Adult aspergers ‘It takes a lot of energy to not be yourself’

Paula Nash, from Drumlohan, Kilcornan, Co Limerick, was diagnosed at the age of 35 with Asperger’s syndrome. Photograph: Don Moloney/Press 22

Paula Nash, from Drumlohan, Kilcornan, Co Limerick, was diagnosed at the age of 35 with Asperger’s syndrome. Photograph: Don Moloney/Press 22


It was unusual to get a diagnosis of Asperger’s syndrome at my age. I’m 35 and I was diagnosed in April. I believe there are more studies coming forward that show that females are perhaps better at suppressing Asperger’s syndrome and fitting in.

Females might be inclined to display more empathy than males with Asperger’s syndrome so they won’t be picked out.

From a young age, I had depression and anxiety episodes, which I suppose are part of Asperger’s syndrome.

I can’t speak for everyone with the condition but, from the people I’ve spoken to, that’s quite common. I didn’t know I had depression. At school, it was almost as if people were counselling me but didn’t know why.

I went to see a psychologist for six months when I was 14 . There was no diagnosis. Things were left up in the air. I went into a new year at school and I didn’t have another episode of depression for a while.

I had difficulty with social cues such as body language. I had no understanding of why people did what they did. In my world, I couldn’t really get why people might try to hurt you, as I would have seen it. I was confused.

I knew there was something wrong with me. I suppose, subconsciously, anyone with Asperger’s syndrome, whether they know it or not, will try to fit in.

It takes a lot of energy to not be yourself. For me, there was a suppression of who I am. There was the feeling of being very different. That can lead to isolation and, up to a point, loneliness.

Over the years, my awareness developed and I have more of an understanding of others and of myself.

I’ve had repetitive hand movements. Then, through the self-development route I’m on, which involves deep self-healing and meditation, my suppression of the hand movements seemed to stop.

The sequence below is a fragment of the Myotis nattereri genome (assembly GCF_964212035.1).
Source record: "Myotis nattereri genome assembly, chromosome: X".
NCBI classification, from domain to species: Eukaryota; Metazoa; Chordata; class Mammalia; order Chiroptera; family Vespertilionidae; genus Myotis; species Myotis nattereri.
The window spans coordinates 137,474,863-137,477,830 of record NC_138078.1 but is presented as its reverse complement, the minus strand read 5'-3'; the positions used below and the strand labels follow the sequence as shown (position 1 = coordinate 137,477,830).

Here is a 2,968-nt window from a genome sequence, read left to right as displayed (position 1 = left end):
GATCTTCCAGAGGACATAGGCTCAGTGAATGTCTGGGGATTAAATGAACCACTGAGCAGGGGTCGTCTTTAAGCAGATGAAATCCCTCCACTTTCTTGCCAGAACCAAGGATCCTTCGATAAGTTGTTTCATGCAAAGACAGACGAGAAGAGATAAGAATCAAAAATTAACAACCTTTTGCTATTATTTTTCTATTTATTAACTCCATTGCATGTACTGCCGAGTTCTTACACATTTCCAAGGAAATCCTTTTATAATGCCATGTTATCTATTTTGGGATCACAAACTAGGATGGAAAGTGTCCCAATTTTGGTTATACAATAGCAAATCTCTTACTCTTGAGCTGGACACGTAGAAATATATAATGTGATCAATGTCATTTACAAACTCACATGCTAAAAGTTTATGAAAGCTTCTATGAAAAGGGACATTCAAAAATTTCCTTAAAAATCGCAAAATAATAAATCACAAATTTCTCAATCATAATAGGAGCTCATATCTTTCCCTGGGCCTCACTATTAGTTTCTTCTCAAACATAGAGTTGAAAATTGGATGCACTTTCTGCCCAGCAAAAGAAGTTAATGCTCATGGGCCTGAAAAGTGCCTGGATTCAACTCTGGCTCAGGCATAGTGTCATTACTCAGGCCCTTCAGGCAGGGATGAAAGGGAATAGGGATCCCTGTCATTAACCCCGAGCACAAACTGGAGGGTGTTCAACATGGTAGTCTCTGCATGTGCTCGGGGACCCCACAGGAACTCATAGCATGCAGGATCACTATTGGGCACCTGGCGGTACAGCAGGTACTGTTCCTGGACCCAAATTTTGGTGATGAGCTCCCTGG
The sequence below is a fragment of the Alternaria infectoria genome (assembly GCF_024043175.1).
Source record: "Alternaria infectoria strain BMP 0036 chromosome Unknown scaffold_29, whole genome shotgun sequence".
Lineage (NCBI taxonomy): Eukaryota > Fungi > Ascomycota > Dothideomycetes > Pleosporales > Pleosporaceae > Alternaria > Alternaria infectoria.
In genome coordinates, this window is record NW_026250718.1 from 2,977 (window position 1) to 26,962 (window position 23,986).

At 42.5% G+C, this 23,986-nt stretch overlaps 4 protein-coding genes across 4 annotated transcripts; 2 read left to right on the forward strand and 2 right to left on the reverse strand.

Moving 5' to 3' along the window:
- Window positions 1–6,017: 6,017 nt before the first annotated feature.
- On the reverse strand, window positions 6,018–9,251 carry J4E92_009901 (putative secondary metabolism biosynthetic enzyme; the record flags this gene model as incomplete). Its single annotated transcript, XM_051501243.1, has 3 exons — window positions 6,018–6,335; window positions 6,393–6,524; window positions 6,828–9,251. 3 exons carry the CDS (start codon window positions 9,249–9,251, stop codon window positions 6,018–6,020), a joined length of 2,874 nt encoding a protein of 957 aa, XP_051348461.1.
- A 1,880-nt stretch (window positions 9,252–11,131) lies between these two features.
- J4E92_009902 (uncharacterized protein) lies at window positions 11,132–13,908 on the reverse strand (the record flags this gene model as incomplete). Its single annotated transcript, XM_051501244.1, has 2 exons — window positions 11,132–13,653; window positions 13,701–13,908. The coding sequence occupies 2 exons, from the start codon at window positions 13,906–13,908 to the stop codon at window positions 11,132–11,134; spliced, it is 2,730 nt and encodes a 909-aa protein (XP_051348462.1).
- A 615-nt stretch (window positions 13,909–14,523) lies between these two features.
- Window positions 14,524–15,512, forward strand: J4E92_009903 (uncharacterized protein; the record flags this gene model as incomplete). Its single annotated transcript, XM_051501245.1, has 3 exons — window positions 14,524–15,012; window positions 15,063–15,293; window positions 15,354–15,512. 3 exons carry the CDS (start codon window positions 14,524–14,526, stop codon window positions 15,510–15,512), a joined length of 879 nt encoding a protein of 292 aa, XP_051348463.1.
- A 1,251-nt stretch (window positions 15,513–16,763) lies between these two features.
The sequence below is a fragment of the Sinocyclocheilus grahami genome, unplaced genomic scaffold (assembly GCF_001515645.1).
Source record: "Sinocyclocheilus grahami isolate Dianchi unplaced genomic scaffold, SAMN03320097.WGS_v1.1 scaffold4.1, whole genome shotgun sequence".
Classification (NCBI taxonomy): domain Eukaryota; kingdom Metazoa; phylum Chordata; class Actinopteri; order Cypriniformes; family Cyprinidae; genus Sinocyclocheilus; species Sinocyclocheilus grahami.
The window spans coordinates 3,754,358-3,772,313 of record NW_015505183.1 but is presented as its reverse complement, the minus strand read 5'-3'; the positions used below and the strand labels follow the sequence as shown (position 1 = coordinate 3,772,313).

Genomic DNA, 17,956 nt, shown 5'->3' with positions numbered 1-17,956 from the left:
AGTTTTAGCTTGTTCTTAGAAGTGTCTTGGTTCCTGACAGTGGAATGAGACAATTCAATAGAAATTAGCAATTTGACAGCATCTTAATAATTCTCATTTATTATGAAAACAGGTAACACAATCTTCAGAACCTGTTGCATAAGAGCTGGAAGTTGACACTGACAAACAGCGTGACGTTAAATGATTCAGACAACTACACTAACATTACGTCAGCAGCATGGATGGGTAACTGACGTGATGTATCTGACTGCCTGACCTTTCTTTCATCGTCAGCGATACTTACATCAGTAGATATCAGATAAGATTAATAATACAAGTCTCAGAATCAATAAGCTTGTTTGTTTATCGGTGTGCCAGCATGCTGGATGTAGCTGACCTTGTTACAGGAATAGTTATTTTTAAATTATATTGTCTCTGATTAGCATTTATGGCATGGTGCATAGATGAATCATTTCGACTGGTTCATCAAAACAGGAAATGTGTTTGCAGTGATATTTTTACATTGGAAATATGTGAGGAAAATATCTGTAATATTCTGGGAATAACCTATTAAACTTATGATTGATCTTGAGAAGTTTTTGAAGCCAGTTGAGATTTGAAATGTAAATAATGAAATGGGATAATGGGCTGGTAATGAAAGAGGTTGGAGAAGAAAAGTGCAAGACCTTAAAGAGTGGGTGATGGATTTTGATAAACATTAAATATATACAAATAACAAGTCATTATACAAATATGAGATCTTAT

The movements started out of nowhere. It was a real shock. I was switching jobs, as a psychiatric nurse, and the transfer made me so stressed that the hand movements started to happen.

I had no idea where they were coming from. They were involuntary movements such as clapping within very stressful situations.


Difficult time

I knew then what it was, because my son had been diagnosed with Asperger’s syndrome, and he had the same hand movements. That was in February. It was a very difficult time.

I did some research into women with Asperger’s syndrome and I learned about Dr Caroline Goldsmith, a clinical neuropsychologist. I had an appointment with her in April. She diagnosed me at that meeting, which went on for 90 minutes. It was quite comprehensive.

When I arrived for the appointment, after getting lost initially, I was quite stressed so nothing was hidden. It made it easier for Dr Goldsmith to see the truth of what I had. I had my own feeling but her telling me was like coming back into wholeness.

I felt it was okay. I could be who I am. But for a week or two afterwards, it was very stressful. I had to disclose the news to my family and other people. It was challenging, but limitations can be challenging.

Having the formal diagnosis has been like a rollercoaster of feelings, emotions and thoughts that have ultimately been a liberation.

I am coming to a greater understanding of myself as a person. I can see clearly that, although I’ve had many episodes of anxiety and depression throughout my life, there is a greater understanding of why they happened.

Not every disability is visible. Not everyone can verbalise effectively how they feel, and few will ask for help. I am one of the lucky ones.

I have been on a spiritual journey of self-discovery for quite some time, developing innate healing abilities that have been the focus of my attention.



Much greater self-awareness has come through that. I intend to expand this awareness through the study of emotional intelligence.

I hope to join the University College Cork (UCC) autism studies course this year. As a psychiatric nurse, I function very highly in that capacity and it is my wish to see others reach their full potential. It can be the difference between being limited by our differences and being empowered by our strengths.

My son, Brandon, is 14. A psychologist noticed that he had learning difficulties when he started primary school. He had a number of assessments but there was no real knowledge of what he had.

I qualified as a psychiatric nurse in 2006. I felt Brandon could have Asperger’s syndrome. I was also looking at ADHD, and kind of wondering.

He was finding school very difficult. A specialist gave him the eventual diagnosis. He was eight then. He’s been attending Red Hill School in Limerick [a school for children with autism and Asperger’s syndrome].

He has changed completely and is in a much better place; he will transition into mainstream secondary school in September.

We’re both high-functioning. We have our quirks and idiosyncrasies, our challenges, and our gifts and talents.

I don’t think even the experts know for sure whether Asperger’s syndrome is genetic. There might be differing opinions about that.

If you put me and my son into a room with what you’d consider to be normal people, you wouldn’t pick us out. We can manage to fit in very well.